Sanders and Trump as allies?
This will make heads explode on TOP.
"Mr. Trump campaigned as a populist, campaigned as somebody who is anti-establishment, and I have zero doubt that he received the support of many working class people all across the country because of some of the positions that he took," Sanders told reporters at a Christian Science Monitor breakfast.
Despite being on opposite ends of the political spectrum in many ways, some of those populist ideas from Trump were similar to the ones Sanders made the cornerstone of his insurgent primary campaign, particularly an outspoken opposition to trade deals such as the Trans-Pacific Partnership. Sanders said the two might also be able to find common ground on an increase in infrastructure projects that could create more jobs.
But Sanders added that now it was time to see whether Trump's slogans and campaign promises were for real, and that he and other members of Congress would now hold his feet to the fire, particularly on his pledges not to slash Social Security, Medicare or Medicaid.
"During the campaign he said a lot, and we will find out soon enough about whether what he said was sincere ... our job is to hold him accountable and we intend to do that," Sanders said.
Sanders added that if Trump keeps his campaign promises and "has the guts" to stand up to corporate America and fight to stop companies from moving overseas, "he will have an ally with me."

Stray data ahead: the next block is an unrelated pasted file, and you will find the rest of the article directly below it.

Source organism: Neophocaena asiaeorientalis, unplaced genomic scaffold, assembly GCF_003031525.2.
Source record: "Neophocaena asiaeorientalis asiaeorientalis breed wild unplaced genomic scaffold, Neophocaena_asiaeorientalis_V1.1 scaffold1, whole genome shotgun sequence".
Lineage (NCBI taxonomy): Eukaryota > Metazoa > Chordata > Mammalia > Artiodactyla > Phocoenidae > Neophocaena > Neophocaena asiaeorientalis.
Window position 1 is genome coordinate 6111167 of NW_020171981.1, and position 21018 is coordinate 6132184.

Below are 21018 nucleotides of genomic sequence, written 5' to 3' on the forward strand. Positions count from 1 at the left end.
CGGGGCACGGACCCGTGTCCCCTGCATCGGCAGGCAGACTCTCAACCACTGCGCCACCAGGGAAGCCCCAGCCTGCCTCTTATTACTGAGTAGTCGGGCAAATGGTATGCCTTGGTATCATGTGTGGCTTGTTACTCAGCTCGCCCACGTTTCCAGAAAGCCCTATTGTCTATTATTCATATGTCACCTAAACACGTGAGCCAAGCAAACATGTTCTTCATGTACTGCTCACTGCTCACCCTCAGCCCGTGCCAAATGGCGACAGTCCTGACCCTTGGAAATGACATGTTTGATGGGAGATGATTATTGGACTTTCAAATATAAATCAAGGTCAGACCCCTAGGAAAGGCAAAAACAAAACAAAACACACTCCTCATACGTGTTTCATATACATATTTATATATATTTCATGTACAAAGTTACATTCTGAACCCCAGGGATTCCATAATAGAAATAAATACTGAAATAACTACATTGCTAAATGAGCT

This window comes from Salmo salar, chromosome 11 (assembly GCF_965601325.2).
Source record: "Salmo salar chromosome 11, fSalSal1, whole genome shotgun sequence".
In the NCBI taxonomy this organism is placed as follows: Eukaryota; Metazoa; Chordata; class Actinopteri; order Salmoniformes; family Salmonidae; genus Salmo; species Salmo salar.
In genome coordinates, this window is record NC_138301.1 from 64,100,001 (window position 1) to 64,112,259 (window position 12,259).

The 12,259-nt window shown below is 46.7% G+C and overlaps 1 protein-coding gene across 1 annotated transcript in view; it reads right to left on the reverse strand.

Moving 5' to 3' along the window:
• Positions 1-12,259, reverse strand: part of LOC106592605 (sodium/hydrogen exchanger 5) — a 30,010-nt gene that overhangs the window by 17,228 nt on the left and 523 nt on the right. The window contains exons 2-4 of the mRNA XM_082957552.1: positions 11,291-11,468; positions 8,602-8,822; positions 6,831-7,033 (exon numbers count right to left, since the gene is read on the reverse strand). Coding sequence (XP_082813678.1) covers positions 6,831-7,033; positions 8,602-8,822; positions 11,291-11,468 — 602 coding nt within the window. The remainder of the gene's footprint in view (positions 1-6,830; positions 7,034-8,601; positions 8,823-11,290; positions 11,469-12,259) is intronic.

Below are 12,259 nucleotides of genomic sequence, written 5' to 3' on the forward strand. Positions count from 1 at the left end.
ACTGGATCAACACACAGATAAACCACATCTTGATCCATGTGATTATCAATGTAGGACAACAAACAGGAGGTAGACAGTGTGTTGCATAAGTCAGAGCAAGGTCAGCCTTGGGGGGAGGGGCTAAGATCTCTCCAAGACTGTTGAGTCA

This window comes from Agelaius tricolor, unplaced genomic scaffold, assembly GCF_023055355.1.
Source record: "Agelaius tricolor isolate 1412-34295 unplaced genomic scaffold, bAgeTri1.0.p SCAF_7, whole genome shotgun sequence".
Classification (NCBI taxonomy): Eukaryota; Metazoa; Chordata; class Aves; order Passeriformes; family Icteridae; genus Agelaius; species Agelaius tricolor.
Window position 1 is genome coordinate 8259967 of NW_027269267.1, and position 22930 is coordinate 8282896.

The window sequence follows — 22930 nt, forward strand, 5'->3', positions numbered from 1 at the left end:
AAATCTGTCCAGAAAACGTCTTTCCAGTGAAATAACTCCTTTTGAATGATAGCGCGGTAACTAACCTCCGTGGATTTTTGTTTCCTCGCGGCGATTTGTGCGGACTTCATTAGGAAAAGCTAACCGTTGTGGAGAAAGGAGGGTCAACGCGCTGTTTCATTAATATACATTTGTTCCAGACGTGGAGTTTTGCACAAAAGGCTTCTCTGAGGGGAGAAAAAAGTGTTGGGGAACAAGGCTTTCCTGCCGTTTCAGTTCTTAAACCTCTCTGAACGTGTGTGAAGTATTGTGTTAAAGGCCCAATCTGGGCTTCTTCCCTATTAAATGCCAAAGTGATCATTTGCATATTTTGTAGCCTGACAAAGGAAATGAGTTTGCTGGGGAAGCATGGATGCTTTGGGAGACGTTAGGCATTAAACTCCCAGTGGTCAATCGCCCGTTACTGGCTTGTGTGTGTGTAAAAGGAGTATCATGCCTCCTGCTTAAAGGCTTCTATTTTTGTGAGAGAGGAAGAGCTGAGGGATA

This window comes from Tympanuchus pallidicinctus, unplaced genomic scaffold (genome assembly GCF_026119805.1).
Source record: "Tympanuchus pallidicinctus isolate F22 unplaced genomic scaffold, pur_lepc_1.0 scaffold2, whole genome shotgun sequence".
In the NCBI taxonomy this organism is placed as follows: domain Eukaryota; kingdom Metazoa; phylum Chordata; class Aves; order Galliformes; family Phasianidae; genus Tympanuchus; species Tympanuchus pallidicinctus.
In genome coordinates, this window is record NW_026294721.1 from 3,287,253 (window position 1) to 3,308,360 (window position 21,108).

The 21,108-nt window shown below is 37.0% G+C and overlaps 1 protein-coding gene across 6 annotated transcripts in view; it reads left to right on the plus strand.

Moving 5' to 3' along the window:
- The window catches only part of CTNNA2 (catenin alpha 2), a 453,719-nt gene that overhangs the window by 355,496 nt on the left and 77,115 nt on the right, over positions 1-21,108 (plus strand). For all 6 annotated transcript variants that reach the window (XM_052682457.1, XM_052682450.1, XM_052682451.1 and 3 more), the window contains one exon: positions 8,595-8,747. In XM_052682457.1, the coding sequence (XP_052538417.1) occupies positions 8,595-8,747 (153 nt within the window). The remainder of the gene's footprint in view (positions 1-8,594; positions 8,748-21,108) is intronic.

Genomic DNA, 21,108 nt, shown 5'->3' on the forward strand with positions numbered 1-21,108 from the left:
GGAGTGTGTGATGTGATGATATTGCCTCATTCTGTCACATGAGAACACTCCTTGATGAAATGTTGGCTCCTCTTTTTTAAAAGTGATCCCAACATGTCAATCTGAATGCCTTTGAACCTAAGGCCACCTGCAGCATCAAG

Boom! A thousand liberal minds just exploded.
And then Bernie pointed out the obvious.
"The evidence is pretty clear," Sanders continued, "that when you lose the White House in a campaign against a gentleman, who, I believe, will enter the White House as the least popular candidate in the history of this country, when you lose the Senate, when you lose the House, when you lose two-thirds of state governor's chairs, when you've lost some 900 seats of legislatures around the country in the last eight year, I think it is time for the Democratic Party to reassess what it stands for and where it wants to go."
Sanders said that amounted to a choice for Democrats to decide whether they're standing with "corporate America" and Wall Street or with a declining middle class.
Exactly what we've been saying here on C99P.
This comes a day after Bernie refused to join the Dems.